However, in the 1970s the government started selling off the state houses to private ownership. More housing was required for our increasing population, which by this time had topped 4 million, so houses had to be built quickly and cheaply. Now, (you can see this coming, can’t you? This is where capitalism raises its ugly head). Chipboard was being used for flooring panels. Chipboard is simply wood shavings stuck together with glue. When it gets warm it gives off toxic fumes. As soon as it gets damp it turns to weetbix (Weetabix for you guys in England). Not only were houses crumbling to bits but the chipboard provided a breeding ground for mould and mildew. This caused respiratory problems for the tenants. Another big problem is that designers and householders wanted houses that had a “Mediterranean” look, so instead of cladding the outside of the timber frame with weatherboards they clad them with various kinds of plaster-like materials which depended on keeping the rain out by not having any cracks, but because these materials were fixed to timber frames, which move slightly in the wind etc. the plaster cracked and let the water in. The regulation that required the timber framing to be chemically treated so that the pine would not rot if it got wet had also been rescinded, so the framing got wet and rotted. Within 10 years the insurance companies were inundated with claims for house repairs. This became known as The Leaky House Syndrome.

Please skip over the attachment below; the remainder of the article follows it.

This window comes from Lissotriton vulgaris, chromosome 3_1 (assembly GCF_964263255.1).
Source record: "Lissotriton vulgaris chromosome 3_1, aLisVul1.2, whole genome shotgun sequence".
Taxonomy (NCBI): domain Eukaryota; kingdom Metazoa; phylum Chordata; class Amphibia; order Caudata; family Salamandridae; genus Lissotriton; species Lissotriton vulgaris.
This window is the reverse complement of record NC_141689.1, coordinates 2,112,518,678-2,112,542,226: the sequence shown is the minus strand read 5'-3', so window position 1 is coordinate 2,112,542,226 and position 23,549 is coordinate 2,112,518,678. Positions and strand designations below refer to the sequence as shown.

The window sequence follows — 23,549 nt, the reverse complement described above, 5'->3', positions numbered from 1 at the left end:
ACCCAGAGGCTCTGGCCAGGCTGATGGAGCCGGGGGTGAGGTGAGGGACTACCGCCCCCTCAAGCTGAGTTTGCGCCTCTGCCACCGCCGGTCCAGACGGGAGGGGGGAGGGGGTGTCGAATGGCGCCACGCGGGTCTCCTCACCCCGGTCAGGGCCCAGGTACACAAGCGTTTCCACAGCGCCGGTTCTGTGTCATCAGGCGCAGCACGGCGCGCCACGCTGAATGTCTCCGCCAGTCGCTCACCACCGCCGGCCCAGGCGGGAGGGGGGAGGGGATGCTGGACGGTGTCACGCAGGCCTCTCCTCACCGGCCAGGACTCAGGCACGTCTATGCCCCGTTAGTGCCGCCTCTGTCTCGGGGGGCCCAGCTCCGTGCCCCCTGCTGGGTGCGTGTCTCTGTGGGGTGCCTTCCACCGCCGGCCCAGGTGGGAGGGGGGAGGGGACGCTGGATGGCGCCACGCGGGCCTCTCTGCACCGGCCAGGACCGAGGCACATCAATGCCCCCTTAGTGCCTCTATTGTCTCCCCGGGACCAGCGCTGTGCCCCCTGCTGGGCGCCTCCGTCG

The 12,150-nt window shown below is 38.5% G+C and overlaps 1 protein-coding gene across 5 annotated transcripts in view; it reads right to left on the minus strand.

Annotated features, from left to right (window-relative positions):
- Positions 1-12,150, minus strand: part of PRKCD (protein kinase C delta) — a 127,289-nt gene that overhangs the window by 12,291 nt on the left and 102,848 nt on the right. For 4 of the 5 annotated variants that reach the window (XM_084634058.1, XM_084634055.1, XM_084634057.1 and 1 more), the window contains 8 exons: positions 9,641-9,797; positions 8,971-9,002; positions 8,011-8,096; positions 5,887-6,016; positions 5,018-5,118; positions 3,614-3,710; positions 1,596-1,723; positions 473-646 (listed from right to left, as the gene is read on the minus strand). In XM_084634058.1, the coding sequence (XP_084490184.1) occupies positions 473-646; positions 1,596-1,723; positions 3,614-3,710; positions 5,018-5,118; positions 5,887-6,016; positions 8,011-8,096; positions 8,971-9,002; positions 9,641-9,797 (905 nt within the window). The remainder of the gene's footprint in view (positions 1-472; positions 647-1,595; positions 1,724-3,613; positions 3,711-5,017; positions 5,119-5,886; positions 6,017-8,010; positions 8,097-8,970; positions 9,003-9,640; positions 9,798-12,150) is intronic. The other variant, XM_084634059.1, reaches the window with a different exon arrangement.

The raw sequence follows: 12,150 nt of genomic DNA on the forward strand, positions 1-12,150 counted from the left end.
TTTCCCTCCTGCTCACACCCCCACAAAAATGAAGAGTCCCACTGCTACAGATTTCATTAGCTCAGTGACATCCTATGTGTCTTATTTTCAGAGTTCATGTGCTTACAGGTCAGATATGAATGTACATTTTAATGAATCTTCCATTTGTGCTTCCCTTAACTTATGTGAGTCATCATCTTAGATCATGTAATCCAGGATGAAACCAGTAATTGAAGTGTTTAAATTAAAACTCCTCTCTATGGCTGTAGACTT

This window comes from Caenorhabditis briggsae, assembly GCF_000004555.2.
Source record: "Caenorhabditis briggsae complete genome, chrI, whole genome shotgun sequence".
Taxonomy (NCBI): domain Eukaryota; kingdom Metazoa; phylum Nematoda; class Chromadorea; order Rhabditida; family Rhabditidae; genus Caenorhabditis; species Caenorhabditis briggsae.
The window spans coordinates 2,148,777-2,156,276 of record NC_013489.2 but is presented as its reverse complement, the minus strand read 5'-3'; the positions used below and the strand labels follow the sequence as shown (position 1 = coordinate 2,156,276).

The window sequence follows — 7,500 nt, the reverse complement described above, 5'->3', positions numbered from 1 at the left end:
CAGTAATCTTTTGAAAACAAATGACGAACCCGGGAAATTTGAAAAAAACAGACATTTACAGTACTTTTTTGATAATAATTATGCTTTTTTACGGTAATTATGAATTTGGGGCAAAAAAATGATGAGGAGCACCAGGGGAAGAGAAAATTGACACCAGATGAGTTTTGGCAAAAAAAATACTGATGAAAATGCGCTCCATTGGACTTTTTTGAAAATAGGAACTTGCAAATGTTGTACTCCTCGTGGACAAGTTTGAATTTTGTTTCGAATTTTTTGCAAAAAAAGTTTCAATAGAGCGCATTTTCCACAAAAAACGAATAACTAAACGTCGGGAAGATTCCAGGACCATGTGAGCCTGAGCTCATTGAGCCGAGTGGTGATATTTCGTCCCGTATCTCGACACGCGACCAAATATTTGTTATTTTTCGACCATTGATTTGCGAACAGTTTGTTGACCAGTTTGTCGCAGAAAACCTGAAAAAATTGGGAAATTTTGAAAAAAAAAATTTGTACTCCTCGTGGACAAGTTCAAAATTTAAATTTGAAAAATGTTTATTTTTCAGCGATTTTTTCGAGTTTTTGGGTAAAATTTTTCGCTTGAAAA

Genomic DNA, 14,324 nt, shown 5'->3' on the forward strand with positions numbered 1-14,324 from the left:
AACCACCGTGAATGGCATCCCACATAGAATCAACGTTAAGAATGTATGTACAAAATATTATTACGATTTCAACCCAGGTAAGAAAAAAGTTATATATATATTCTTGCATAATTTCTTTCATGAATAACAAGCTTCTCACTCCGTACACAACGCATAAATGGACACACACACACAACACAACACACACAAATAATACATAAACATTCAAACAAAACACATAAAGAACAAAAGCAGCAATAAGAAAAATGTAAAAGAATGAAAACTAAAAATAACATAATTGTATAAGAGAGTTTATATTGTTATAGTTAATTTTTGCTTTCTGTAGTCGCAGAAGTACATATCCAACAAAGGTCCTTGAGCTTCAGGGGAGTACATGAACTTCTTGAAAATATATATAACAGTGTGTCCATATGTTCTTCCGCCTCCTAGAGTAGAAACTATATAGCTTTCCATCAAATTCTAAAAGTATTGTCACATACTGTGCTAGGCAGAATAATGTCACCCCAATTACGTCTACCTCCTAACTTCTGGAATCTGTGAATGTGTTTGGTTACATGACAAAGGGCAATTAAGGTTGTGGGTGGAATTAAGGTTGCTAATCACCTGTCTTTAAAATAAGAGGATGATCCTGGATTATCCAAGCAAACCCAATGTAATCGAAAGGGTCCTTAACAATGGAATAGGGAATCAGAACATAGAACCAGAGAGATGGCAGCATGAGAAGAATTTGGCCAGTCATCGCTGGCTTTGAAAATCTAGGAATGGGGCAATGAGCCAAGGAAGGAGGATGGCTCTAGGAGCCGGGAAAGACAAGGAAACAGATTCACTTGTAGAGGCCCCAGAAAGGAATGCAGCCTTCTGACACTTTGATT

Old houses are draughty. They were never built to keep out the cold, but draughty houses don’t get condensation problems.
In the 1980s we were told the benefits of double glazing. Okay if you can afford it, but I was quoted $2,000 just for one window! Houses were being built in a different way. Every door and every window had to be sealed tightly. This caused condensation if you had any form of heating. House-owners were then required to fork out for ventilation systems and dehumidifiers.